Evans, Martin. Milton's Imperial Epic: Paradise Lost and the Discourse of Colonialism. Ithaca: Cornell UP, 1996; 194 pp.

Reviewed by Blake Rodger
April 24, 1998

About three years ago, while taking a graduate seminar on Milton with John Leonard, I had the pleasure of being entertained with some refreshing new interpretations of Milton's colonialism from Evan's then-in-manuscript book, at the time being reviewed by John and now published in the December issue of the Milton Quarterly. I still remember being charmed by how Evans compared the fictional characters and events of Paradise Lost to the historical people and circumstances surrounding Britain's colonial relationship to the New World. I heard an original storyline that interpreted the fallen angels as malcontents purged from heaven-England and placed within the penal colony of hell-America, and Satan as a conquistador expanding his empire into Eden-America to ultimately colonize the naked Indians, Adam and Eve. I knew then I should read Evans' book, and I'm glad I did. Digging through reams of colonial literature to tease out multiple thematic connections to Paradise Lost, Evans reveals himself to be an explorer-discover on the frontier of original Milton scholarship.

Evans is not the only scholar who has set out to explore the imaginative repercussions of seventeenth century colonial ideology and discourse. In the last three decades there have been a number of books devoted to the discursive consequences of the Discovery and its aftermath, the most recent being Stephen Greenblatt's Marvellous Possessions: The Wonder of the New World (1991), Eric Cheyfitz's The Poetics of Imperialism (1991), Jeffrey Knapp's An Empire Nowhere: England, America, and Literature from Utopia to the Tempest (1992), J.H Elliott's The Old World and the New, 1492-1650, and Anthony Pagden's European Encounters with the New World (1993). Evans acknowledges the cumulative insights of all these books in the shaping of his ideas, but at the same time he realizes that he is breaking into new and fertile territory in comparing Paradise Lost to colonial literature. Robert Cawley has written Milton and the Literature of Travel in order to show the direct influence of colonial literature upon Milton, but Evans goes beyond this to show that Milton's epic articulates (albeit in a complicated and elusive process) the ambivalent colonial ideology of his time. Though it might be fashionable for some to claim that Milton was pro or anti-imperialistic, Evans resists any tendency to politicise Milton. He thinks that Milton reflected in his poem the language of his times, without necessarily espousing its beliefs.

In setting out to prove Paradise Lost's "mimesis of colonial discourse," Evans undertakes the hard task of comparing the language of Paradise Lost to colonial documents, tracts, reports, journals, letters etc. If it is surprising that so many documents exist of colonial literature, it is equally surprising that Evans tries to wade through them all. While a new historicist would be content to place a single "congeneric" text beside Paradise Lost, Evans feels he must bring many texts to bear in order to establish cogent relationships. He definitely builds a solid case, but there are times when he overwhelms the reader with too much evidence. Though Evans is a charming writer and provocative writer, at times I found myself skimming through the many paraphrases and quotations of colonial literature to reach the inferences Evans made of them. I also found myself yearning for the some more "literary" accounts of colonialism--such as found in the imaginary worlds of such fictions as More's Utopia, Spenser's The Faerie Queen, and Shakespeare's The Tempest. Evans may have thought these explorations to have been already discussed by Eric Cheyfitz and Jeffrey Knapp, but he missed the opportunity to make some interesting relationships between Milton's epic and more familiar renaissance epics of exploration.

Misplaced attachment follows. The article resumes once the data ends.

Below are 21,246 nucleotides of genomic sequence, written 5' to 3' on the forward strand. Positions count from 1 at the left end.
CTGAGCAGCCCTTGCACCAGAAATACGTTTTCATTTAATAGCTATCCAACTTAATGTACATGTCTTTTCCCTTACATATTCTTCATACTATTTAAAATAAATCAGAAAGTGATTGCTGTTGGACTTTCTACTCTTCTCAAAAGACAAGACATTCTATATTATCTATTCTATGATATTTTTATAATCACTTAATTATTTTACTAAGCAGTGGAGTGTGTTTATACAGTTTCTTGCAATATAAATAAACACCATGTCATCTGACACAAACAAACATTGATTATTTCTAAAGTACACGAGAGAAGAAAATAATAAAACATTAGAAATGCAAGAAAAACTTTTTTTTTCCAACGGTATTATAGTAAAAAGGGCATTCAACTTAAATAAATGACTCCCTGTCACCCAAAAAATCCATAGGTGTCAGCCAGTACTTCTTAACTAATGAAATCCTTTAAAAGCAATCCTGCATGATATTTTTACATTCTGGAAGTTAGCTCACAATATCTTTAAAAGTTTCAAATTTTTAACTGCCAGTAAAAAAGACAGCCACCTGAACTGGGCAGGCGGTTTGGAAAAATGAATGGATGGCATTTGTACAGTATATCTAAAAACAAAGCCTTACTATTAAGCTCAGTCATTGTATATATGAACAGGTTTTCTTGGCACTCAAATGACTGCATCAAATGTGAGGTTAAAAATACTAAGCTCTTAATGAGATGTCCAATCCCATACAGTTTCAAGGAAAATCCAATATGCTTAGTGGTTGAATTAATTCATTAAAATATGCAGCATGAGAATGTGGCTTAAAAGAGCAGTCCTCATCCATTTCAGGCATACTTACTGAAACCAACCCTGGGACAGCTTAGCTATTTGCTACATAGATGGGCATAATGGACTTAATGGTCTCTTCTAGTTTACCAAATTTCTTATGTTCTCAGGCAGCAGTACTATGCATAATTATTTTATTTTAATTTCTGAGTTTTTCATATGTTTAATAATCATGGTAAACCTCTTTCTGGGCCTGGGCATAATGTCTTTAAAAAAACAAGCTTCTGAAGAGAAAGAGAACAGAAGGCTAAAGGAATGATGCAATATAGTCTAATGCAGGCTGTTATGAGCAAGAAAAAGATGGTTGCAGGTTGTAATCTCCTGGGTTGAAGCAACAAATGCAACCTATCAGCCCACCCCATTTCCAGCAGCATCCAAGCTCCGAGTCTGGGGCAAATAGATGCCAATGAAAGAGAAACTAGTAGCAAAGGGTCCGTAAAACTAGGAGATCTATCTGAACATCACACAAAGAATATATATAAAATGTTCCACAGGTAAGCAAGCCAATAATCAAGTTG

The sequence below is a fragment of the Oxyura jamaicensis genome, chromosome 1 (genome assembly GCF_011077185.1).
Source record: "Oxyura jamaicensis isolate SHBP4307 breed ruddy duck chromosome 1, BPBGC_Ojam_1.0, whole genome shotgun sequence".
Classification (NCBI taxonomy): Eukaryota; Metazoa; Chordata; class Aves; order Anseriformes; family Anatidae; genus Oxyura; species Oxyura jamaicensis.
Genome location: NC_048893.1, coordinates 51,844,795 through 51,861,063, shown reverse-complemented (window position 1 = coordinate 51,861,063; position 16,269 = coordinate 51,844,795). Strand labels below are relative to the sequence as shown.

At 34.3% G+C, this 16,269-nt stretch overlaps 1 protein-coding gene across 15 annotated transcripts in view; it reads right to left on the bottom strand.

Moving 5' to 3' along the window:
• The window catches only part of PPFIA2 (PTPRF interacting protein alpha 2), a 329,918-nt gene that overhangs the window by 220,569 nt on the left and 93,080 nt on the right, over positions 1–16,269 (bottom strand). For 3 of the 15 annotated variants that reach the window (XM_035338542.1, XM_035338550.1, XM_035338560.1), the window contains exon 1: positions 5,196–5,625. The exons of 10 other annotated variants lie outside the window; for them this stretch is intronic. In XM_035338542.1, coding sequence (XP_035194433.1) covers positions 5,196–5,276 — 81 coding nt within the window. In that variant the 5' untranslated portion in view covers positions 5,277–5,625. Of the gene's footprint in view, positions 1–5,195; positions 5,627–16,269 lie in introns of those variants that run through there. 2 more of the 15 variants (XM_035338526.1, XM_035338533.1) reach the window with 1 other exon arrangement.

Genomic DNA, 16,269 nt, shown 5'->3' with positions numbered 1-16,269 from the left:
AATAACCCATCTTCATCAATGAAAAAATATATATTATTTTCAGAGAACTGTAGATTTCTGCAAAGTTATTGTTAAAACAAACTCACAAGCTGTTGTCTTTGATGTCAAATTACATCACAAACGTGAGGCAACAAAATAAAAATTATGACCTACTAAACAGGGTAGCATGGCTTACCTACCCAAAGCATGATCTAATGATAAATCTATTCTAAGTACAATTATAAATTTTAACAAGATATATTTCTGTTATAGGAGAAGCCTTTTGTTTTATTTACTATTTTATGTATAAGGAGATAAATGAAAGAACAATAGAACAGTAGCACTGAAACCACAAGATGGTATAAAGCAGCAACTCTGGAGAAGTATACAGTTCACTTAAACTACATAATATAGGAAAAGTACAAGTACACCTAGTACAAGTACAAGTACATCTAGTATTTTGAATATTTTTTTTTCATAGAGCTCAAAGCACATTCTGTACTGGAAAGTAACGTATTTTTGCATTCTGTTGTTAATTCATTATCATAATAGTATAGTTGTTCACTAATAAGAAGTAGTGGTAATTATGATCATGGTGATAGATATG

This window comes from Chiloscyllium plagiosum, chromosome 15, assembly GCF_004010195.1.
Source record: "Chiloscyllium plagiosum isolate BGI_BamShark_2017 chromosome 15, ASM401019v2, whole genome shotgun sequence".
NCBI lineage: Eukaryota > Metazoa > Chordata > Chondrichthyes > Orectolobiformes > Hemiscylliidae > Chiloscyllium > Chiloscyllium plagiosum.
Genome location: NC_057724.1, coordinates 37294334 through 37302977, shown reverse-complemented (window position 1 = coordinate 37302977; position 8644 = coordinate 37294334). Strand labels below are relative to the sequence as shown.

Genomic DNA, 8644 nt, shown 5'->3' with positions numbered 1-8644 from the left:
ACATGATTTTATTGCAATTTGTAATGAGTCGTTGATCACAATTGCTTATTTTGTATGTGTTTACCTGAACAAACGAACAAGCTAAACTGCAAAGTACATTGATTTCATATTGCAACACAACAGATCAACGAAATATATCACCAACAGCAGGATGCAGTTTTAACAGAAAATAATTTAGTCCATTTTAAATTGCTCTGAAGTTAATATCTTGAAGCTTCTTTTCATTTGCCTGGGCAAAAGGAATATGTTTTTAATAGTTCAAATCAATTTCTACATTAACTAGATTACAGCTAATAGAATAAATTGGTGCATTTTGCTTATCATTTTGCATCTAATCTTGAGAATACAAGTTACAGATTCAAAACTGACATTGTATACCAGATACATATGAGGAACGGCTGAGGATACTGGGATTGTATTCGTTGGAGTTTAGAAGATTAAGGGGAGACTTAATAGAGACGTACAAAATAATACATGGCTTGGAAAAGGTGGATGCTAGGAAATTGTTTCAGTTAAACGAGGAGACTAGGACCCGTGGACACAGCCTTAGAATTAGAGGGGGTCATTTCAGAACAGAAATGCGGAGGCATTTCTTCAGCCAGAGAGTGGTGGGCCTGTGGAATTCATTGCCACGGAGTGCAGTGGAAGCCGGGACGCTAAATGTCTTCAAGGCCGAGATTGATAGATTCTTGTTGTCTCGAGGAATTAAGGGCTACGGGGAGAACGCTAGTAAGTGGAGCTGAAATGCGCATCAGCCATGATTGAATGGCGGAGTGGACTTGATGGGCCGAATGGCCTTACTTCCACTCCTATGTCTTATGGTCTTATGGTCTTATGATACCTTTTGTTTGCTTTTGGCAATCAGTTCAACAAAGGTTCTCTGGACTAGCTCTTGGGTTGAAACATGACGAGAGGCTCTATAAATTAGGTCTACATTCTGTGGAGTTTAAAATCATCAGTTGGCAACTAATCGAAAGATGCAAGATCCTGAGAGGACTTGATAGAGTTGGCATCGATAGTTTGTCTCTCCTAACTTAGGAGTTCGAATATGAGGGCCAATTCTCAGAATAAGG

Evans cannot be expected to cover all forms of colonial literature, however, and from themes distilled from less fictional accounts, he makes a number of startling connections between Paradise Lost and the ambivalence of colonial ideology. He recognizes that the colonization of the New World, like that of Hell and Eden, is justified paradoxically by purgation, ridding England (Heaven) of its malcontents (devils) by depositing them in the New World (Hell). Like the purgative functions of the New World, Hell exists to relieve heaven of its undesirables; in contrast, Eden is settled for purposes of expansion, to restock heaven with a better race of beings. Eden also shares with the New World the theme of supernatural fertility that is at once beautiful, a land of plenty, and ominous, a physical and moral wilderness to be kept at bay. Moreover, it is the focus of two opposing colonial powers: Adam and Eve are American Indians to Satan as colonizer and are indentured servants to God as "sovran planter". This last point may be a stretch, as there is no financial contract between God and Adam, and God would not need servants, being overwhelmingly self-sufficient, but readers may grant Evans some interpretative freedom. Adam and Eve may not be indentured servants, but in making contracts to God, they are bound in their relationship to God like a servant to a master.